The world of work is changing rapidly, leading to many companies moving away from annual review cycles, replacing them with something more flexible, regular and suited to today’s fast-paced and ultra competitive business world.

In recent years companies such as Accenture, Gap and GE have all switched to continuous performance appraisals as part of their employee engagement strategies. What they all have in common is that reviews are now:

The aim is to make reviews more relevant and employees more engaged. To achieve this many companies are adopting a methodology that has already been used extensively at tech giants such as Google and Intel. Called Objectives and Key Results (OKRs), it aims to simplify the review process, connecting personal, team and corporate goals in a measurable way and ensuring that everyone moves in the right direction together. According to Google setting challenging and specific goals through OKR enhances employee engagement when attaining goals, while helping them achieve things that they didn’t previously think possible.

What do OKRs involve?
OKRs are based around two simple questions:

  1. Where do I want to go?
  2. How will I pace myself to see if I am getting there?

Answering the first question provides the objective, while the second delivers the milestones (or key results) on the way to achieving it. Normally, each employee has between 3-5 objectives, which should be SMART, yet ambitious.

There are normally 3-4 key, quantifiable results under each objective. Importantly, all of these results are measured numerically on a scale, so that it is clear how close the employee is to achieving it. So, an objective of “increase revenue by X% by 31 December” could be broken down into key results such as “Win XX new clients by 30 June”. Language is clear, unambiguous, tangible and agreed by both manager and employee.

A further advantage of OKRs is that they are public, meaning that individuals understand what is expected of them, and the wider company knows what people are focusing on. This helps ensure that they deliver clear organisational value, rather than simply revolving around achieving business as usual.

Due to their tangible nature, OKRs naturally link themselves to more continual performance appraisals. Many organisations set weekly meetings to check in and see how employees are progressing – a vital opportunity to give and receive continuous feedback. The aim of these meetings is to focus on driving improvements towards achieving the goals, as opposed to the often confrontational nature of traditional employee reviews. According to Laszlo Bock, Senior Vice President of People Operations at Google, employees want to be evaluated because they want to grow and eventually become the best at their job.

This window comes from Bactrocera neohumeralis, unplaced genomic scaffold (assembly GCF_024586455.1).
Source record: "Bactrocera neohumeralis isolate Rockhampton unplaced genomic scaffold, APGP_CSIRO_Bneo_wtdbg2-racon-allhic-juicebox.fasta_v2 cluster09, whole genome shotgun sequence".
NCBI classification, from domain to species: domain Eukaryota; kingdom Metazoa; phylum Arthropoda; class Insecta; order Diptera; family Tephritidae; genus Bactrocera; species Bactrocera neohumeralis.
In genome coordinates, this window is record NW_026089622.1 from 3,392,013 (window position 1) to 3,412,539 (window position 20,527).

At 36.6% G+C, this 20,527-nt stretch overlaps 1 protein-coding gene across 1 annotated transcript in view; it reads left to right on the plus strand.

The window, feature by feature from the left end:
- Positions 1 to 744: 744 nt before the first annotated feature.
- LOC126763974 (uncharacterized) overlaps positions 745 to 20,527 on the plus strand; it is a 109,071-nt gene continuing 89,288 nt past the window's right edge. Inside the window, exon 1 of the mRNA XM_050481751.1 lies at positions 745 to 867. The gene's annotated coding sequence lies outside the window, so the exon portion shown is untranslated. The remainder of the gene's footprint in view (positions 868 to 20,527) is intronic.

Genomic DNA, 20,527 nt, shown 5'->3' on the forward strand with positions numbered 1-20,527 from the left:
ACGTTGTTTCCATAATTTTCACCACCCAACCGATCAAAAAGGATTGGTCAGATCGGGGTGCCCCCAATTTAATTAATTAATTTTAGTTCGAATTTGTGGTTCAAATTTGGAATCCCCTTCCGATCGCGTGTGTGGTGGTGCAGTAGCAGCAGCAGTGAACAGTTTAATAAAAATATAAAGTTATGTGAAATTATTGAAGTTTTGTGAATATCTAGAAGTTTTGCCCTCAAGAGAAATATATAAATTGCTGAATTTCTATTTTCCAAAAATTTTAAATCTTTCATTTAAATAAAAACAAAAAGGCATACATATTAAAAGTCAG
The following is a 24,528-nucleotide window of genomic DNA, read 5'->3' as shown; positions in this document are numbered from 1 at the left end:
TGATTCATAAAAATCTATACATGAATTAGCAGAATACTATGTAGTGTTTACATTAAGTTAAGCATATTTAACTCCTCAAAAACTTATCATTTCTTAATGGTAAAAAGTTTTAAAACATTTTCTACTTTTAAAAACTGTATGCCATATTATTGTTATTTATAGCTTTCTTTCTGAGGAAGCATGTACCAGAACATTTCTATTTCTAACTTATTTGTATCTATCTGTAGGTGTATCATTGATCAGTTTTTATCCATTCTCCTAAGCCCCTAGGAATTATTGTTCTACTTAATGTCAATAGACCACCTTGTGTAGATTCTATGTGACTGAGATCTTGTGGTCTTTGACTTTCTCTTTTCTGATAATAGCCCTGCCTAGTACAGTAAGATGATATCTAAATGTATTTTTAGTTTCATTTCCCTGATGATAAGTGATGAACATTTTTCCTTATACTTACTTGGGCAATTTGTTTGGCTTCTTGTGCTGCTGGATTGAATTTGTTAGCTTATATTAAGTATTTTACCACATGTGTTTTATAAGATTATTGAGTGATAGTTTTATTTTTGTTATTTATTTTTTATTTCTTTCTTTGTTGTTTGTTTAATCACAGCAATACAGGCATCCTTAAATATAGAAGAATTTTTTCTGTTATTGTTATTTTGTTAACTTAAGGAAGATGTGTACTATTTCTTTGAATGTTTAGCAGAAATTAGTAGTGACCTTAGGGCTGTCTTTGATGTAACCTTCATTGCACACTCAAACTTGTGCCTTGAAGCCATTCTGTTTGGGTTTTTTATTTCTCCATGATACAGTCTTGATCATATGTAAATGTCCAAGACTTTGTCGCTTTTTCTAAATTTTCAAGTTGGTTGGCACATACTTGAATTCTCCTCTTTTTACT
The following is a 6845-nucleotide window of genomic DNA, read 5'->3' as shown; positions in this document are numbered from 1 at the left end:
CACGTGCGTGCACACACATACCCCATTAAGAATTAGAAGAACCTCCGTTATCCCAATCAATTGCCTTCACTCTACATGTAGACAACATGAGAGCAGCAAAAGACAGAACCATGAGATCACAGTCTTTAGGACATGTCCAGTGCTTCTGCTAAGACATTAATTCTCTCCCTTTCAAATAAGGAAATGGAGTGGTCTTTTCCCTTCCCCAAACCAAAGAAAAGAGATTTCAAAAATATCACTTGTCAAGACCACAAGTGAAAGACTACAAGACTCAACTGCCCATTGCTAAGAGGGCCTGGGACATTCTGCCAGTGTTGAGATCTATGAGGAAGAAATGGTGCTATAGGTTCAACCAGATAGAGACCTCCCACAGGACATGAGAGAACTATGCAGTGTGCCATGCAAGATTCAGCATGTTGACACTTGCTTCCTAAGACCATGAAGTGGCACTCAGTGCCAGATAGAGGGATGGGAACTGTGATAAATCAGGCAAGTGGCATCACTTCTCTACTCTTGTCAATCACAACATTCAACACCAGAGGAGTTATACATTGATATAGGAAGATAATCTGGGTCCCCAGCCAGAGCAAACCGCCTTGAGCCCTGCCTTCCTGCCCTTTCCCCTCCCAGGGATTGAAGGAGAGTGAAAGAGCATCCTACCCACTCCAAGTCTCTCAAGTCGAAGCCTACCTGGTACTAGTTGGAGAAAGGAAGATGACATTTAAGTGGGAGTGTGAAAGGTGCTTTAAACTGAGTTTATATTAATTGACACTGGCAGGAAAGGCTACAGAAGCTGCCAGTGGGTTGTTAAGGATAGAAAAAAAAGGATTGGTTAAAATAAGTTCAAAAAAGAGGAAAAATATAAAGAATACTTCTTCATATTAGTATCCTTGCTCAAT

What are the benefits?
As a process, OKRs are simple to set up, and there are plenty of materials available to help companies implement them. They deliver six key benefits

  1. Simplicity and clarity – it is clear and obvious what an employee is expected to be doing, and what their current progress is.
  2. Continuous appraisal – check ins provide frequent feedback opportunities, for both staff and managers.
  3. Focus – activities revolve around what the organisation and individual sees as important, enabling corporate and personal development.
  4. Measurable – staff and managers can see what has been achieved – and what needs to be worked on.
  5. Easy to analyse – given their numeric nature, OKRs can be analysed at an individual, team, departmental or company-wide level, giving vital data on overall organisational progress.
  6. Open – as objectives are public and shared, the whole company knows what each employee is aiming to achieve.

As companies increasingly move away from annual employee reviews, they need a system that combines simplicity, clarity and ease of measurement, helping staff to improve their performance and the organisation to achieve its objectives. Objectives and Key Results deliver all of these benefits, meaning that any organisation looking at continuous appraisal should investigate how they could help them succeed in boosting engagement and overall corporate performance.

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